Friday, August 5, 2011
Updated: August 6, 4:18 AM ET
Microfracture surgery for Ike Davis?
By Adam Rubin and Ian Begley
One question surrounding New York Mets first baseman Ike Davis and his mysterious ankle injury was answered on Friday: No, he won't be playing for the Mets in 2011.
But Davis and the Mets still don't know the best way to treat the troublesome ailment.
After Davis visited with two ankle specialists on Friday, it was determined that he will avoid baseball activities and running for the next four weeks and will be re-evaluated Sept. 1.
Whether Davis eventually will need microfracture surgery to address cartilage damage in his left ankle is still uncertain. The Mets and Davis are holding out hope that the injury can heal with rest.
"Surgery can be problematic so it's not necessarily an excellent or preferred solution," Mets GM Sandy Alderson said on Friday. "We'd like to see what happens over the next four weeks and hope that this resolves itself just in the course of rest and the healing process."
The question remains whether Davis eventually will need microfracture surgery to address cartilage damage in his left ankle.
Davis injured the ankle in a collision in Colorado with David Wright on May 10. He has not returned to the lineup because of lingering discomfort when he attempts to run.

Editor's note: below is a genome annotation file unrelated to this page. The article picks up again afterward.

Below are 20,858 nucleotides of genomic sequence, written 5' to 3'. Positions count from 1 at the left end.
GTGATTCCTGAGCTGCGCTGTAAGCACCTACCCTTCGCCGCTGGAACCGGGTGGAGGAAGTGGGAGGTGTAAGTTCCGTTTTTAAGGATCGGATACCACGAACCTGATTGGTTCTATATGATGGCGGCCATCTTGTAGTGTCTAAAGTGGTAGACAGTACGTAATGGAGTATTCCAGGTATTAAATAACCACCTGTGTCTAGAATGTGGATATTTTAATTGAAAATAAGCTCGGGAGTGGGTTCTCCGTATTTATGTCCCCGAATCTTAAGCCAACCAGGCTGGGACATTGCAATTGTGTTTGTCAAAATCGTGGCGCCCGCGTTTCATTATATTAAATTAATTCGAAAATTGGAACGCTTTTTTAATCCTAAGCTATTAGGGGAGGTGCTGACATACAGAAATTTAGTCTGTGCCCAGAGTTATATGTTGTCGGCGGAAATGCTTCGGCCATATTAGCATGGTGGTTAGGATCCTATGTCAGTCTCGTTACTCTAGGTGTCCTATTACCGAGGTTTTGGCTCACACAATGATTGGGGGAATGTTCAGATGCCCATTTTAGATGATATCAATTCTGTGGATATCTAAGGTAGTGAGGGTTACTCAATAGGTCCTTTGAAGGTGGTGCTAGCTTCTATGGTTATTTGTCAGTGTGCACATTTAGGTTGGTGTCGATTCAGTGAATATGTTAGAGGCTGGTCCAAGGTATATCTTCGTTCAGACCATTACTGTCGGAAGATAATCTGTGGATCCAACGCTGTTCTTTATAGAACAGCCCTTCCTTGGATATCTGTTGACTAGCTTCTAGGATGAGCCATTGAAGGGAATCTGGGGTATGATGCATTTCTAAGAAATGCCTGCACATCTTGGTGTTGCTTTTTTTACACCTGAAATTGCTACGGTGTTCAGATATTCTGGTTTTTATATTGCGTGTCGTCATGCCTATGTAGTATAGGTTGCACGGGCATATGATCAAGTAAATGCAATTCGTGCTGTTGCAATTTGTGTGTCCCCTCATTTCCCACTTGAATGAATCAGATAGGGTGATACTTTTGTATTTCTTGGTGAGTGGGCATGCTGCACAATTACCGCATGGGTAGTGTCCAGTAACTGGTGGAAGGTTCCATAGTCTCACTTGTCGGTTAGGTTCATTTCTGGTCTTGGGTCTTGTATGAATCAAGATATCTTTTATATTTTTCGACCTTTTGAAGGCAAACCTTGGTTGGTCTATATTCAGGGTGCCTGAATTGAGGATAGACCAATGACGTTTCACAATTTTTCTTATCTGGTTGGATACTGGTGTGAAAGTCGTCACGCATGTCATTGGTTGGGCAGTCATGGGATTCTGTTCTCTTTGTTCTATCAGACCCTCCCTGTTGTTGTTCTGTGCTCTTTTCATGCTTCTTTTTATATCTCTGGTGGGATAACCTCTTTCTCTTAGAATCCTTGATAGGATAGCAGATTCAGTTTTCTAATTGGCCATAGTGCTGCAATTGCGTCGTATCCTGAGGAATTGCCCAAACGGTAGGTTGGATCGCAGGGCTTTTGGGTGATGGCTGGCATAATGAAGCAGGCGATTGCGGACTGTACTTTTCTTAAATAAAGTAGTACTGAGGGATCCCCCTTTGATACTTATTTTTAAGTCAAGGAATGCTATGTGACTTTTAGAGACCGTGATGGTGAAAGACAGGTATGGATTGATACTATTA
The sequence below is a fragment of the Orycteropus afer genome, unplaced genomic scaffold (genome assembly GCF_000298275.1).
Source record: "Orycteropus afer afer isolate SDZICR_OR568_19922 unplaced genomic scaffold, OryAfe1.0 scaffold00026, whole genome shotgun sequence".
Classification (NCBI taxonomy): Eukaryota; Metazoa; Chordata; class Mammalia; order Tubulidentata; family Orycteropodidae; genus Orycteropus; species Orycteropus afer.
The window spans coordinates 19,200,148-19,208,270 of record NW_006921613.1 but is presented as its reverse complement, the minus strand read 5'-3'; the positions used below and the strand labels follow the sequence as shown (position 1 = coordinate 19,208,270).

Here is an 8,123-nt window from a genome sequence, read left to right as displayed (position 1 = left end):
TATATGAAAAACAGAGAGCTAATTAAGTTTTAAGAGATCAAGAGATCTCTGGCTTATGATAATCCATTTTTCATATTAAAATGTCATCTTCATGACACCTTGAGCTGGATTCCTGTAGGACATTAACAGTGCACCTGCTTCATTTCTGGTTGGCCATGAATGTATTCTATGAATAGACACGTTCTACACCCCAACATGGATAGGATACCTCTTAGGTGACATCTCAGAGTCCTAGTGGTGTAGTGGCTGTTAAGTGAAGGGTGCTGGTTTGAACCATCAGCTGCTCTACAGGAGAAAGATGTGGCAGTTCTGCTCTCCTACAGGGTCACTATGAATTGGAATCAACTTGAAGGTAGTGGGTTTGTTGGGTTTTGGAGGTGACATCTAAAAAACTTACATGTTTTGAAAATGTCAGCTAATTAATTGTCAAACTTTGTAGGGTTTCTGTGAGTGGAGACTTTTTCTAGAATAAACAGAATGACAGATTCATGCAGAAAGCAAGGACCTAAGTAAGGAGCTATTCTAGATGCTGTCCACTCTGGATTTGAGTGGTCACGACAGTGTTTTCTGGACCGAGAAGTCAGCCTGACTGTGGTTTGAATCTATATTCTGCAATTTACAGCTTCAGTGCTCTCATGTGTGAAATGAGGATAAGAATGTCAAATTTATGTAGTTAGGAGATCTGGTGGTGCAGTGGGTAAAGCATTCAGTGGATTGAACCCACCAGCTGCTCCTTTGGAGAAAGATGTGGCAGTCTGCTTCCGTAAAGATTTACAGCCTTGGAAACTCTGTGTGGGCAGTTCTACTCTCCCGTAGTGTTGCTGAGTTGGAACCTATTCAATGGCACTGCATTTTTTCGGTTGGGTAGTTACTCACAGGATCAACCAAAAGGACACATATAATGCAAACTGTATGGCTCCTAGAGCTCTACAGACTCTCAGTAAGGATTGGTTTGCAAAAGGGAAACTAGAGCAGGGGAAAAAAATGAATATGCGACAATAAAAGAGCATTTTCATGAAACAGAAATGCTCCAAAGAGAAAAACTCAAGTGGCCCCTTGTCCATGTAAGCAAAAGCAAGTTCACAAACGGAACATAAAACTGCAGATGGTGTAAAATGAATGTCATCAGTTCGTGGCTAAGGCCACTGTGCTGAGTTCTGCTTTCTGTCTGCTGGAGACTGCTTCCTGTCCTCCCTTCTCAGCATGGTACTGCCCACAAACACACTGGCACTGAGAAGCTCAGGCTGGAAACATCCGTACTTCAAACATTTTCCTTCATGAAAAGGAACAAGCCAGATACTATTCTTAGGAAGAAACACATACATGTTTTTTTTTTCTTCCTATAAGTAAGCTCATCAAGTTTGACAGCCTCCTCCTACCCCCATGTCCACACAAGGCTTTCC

He received a cortisone shot last month in a last-ditch effort to avoid season-ending surgery. On July 19 Davis said he would have the surgery if the ankle was still "not feeling a lot better" in several weeks.
He said Friday that he'd felt better last week while running in Arizona and was optimistic about beginning a rehab assignment in Florida in the coming days. But Davis began to feel discomfort after doing "fielding movements" and the injury bothered him for the next "three or four days," he said on Friday.
Alderson noted on Friday that exams showed that the condition of Davis' injury has not improved markedly since mid-July, but the Mets are hoping to avoid having Davis undergo the high-risk microfracture surgery at all costs.
The procedure attempts to trigger the healing process by drilling small holes in the ankle to allow blood and marrow to help heal the cartilage. It is rare in baseball players. Detroit Tigers veteran Carlos Guillen recently missed 11 months after having the surgery on his left knee.
"This is not one where there's a nice road map to recovery," Alderson said of Davis' injury. "I think that's one of the things that concerns Ike, one of the things that concerns us."
Davis would likely need to undergo the surgery soon or else he might have difficulty recovering in time for the start of the 2012 season.
Alderson said that Davis' doctors informed the team that delaying a decision on surgery for four weeks will not put Davis in danger of missing time in spring training.
Davis, who was hitting .302 with seven homers and 25 RBIs before the injury, will see another foot specialist Tuesday.
All of the setbacks and visits to specialists seem to have worn out the 24-year-old.
"It's been a roller coaster of feeling good one day, the next day not being able to move and just -- you can't really do anything about it," Davis said. "I just kept doing exactly what they tell me and working hard and it hasn't really come out the way we wanted it to."
Adam Rubin covers the Mets for ESPNNewYork.com. Ian Begley is a frequent contributor to ESPNNewYork.com.